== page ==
Sunday, July 4, 2010

Peru -- by Nathan (part 1)

As was promised by Kellie, I will recount my adventures in Peru and include many more photos than the original Peru post.

As with all adventures, this one had a beginning. Naturally, one would think a vacation far from Cleveland would begin at the Cleveland airport. As convenient as that would have been with this trip, such was not the case. In looking for the best airfare, I found flights to and from JFK airport in New York would be about $600 less than if I flew out of Cleveland. And so, my travel companion (Ben) and I opted to drive 9 hours and then fly from New York.

To make the drive worth while, we decided to enjoy New York as much as possible before our 11:45pm flight. First, we paid a visit to Lady Liberty.
Fortunately we couldn't have asked for a nicer day to be in New York Harbor -- clear skies, calm seas, etc. It was remarkable to see the statue up close and interesting to see from the inside how she was cobbled together.

Following Liberty Island, Ben and I made our way uptown, stopping at Times Square and ending up near Central Park. We had dinner at a tiny Italian restaurant two blocks away from the park -- excellent food and outstanding service. If only I could remember the name of the restaurant . . . Anyhow, our bellies full of great food, we took the subway back to the airport and began the 9½ hour journey to Cusco, Peru.

Our main objective for this trip was to initiate talks between our dental school and the government and health officials of the town of Lamay and department of Cusco so that we can return in subsequent years to offer free dental care to the people of Lamay and its surrounding communities. As a means of passing time between official meetings, we took advantage of our location and saw as many archaeological sites as we could.

We arrived in Cusco at 9:30 in the morning on June 20th. Since the Cusco airport is undergoing renovations, the Jetway was inoperable. Thus, we deplaned on the tarmac the old fashioned way. As I exited the plane, I filled my lungs with the refreshingly clean air of the more-than-two-mile-high-city. As I walked toward the airport, I couldn't help but gaze at the deep blue of the sky. The only problem was the sun. The Cusqueños probably don't know it, but their sun is in the wrong place. Instead of shining comfortably from the south, it dominates the northern portion of the sky. This alteration confused my internal compass the entire week.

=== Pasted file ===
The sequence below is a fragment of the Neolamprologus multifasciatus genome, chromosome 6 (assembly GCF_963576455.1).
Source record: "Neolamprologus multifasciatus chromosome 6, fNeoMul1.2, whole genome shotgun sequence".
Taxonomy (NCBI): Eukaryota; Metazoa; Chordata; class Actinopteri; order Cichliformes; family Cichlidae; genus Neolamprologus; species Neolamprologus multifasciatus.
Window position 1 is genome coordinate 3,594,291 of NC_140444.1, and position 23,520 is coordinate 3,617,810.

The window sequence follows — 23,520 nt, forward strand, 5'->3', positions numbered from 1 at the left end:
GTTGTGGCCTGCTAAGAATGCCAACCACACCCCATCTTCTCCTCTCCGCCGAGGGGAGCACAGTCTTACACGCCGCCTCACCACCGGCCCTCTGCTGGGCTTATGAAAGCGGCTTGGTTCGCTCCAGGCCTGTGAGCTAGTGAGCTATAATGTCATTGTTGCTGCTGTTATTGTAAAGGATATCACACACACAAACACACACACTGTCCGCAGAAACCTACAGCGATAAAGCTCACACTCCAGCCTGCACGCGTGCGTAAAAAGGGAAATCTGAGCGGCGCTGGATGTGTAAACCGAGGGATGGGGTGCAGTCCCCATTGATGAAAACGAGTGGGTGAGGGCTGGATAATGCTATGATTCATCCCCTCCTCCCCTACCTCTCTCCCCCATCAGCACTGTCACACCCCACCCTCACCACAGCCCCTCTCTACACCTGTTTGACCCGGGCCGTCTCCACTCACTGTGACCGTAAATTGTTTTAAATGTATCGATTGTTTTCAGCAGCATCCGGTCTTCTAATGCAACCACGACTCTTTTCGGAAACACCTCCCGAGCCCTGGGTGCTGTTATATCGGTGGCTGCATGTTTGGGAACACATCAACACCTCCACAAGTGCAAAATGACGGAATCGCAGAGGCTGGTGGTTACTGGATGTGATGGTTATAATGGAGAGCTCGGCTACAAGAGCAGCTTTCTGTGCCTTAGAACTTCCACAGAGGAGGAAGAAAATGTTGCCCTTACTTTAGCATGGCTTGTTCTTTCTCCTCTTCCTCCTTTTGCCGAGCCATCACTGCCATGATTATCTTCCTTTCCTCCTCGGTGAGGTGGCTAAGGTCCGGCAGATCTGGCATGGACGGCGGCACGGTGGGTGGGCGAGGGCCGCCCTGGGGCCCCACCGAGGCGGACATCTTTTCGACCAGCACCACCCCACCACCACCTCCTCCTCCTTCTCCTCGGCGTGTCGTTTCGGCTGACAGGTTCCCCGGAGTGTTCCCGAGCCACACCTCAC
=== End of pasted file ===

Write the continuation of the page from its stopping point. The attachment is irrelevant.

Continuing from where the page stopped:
From the airport, we took a taxi to the nearest LDS church just in time for the 10:00 services. After church, we talked with a member of the congregation to see if he knew of an inexpensive place for us to spend the night. He directed us to a nearby bed & breakfast that charged $10 per night per person. The room was clean and the owners of the B&B were very friendly -- we became instant friends.

the view from my room in Cusco

That afternoon, Ben and I took a leisurely stroll around the ruins of Saqsaywaman, Q'enqo, Puka Pukara, and Tambomachay.

Saqsaywaman -- panorama of the site. Note it is made in the shape of a lightning bolt (zig-zaggy) -- the Inca worshiped many things from nature including the rainbow, the lightning bolt, and, especially, the sun.

Example of how precise the stonework at Saqsaywaman is.

This is the largest stone in the park. It is estimated to weigh between 124 and 200 tons!

It is important to note that all the stones used to build Saqsaywaman (including the 18 ft tall one above) were dragged several miles from the next mountain over. The uncut stones surrounding the site are completely different than those used in construction, plus a stone quarry with the right kind of stones has been found over yonder. So the evidence is pretty strong that a lot of people had to do a lot of pushing and pulling to make this site a success.

Q'enqo (the first "q" is pronounced in the back of your throat) is a place where sacrifices were made and mummies were kept. It's a relatively small site, but interesting to visit.

The sacrificial alter in the cave of Q'enqo

Puka Pukara is thought to have been a military fortress used to protect Tambomachay which lies only about a half a mile away.

The fortress of Puka Pukara

Tambomachay is thought to have been a leisure venue for Inca royalty. A spring is located on site which was diverted to create small cascades. The water from the spring is about the best tasting water I've ever drunk -- and certainly the best water I've drunk right from the source.

The royal pleasure palace: Tambomachay -- note the water feature on the left side of the complex.

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